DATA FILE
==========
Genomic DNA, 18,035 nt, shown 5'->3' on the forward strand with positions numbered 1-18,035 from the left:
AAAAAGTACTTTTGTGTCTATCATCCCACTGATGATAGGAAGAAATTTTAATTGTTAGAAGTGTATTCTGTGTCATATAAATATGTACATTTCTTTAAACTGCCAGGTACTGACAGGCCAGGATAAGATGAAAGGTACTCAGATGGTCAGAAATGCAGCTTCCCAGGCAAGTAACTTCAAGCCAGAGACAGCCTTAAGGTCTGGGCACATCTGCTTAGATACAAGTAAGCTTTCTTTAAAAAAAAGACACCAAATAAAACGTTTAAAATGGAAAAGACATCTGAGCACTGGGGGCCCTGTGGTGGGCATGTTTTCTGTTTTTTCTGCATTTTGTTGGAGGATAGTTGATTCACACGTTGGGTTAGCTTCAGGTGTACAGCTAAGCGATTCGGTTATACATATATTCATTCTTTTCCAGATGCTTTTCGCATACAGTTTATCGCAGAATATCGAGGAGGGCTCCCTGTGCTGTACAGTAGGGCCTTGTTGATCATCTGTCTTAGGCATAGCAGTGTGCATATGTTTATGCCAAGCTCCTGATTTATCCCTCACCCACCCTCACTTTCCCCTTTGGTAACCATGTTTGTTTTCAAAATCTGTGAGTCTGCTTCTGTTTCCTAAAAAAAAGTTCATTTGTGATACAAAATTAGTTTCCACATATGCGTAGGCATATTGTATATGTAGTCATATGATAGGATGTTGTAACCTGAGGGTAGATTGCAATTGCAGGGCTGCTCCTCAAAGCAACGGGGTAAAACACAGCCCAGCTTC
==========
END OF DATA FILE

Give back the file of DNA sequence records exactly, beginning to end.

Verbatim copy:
Genomic DNA, 18,035 nt, shown 5'->3' on the forward strand with positions numbered 1-18,035 from the left:
AAAAAGTACTTTTGTGTCTATCATCCCACTGATGATAGGAAGAAATTTTAATTGTTAGAAGTGTATTCTGTGTCATATAAATATGTACATTTCTTTAAACTGCCAGGTACTGACAGGCCAGGATAAGATGAAAGGTACTCAGATGGTCAGAAATGCAGCTTCCCAGGCAAGTAACTTCAAGCCAGAGACAGCCTTAAGGTCTGGGCACATCTGCTTAGATACAAGTAAGCTTTCTTTAAAAAAAAGACACCAAATAAAACGTTTAAAATGGAAAAGACATCTGAGCACTGGGGGCCCTGTGGTGGGCATGTTTTCTGTTTTTTCTGCATTTTGTTGGAGGATAGTTGATTCACACGTTGGGTTAGCTTCAGGTGTACAGCTAAGCGATTCGGTTATACATATATTCATTCTTTTCCAGATGCTTTTCGCATACAGTTTATCGCAGAATATCGAGGAGGGCTCCCTGTGCTGTACAGTAGGGCCTTGTTGATCATCTGTCTTAGGCATAGCAGTGTGCATATGTTTATGCCAAGCTCCTGATTTATCCCTCACCCACCCTCACTTTCCCCTTTGGTAACCATGTTTGTTTTCAAAATCTGTGAGTCTGCTTCTGTTTCCTAAAAAAAAGTTCATTTGTGATACAAAATTAGTTTCCACATATGCGTAGGCATATTGTATATGTAGTCATATGATAGGATGTTGTAACCTGAGGGTAGATTGCAATTGCAGGGCTGCTCCTCAAAGCAACGGGGTAAAACACAGCCCAGCTTC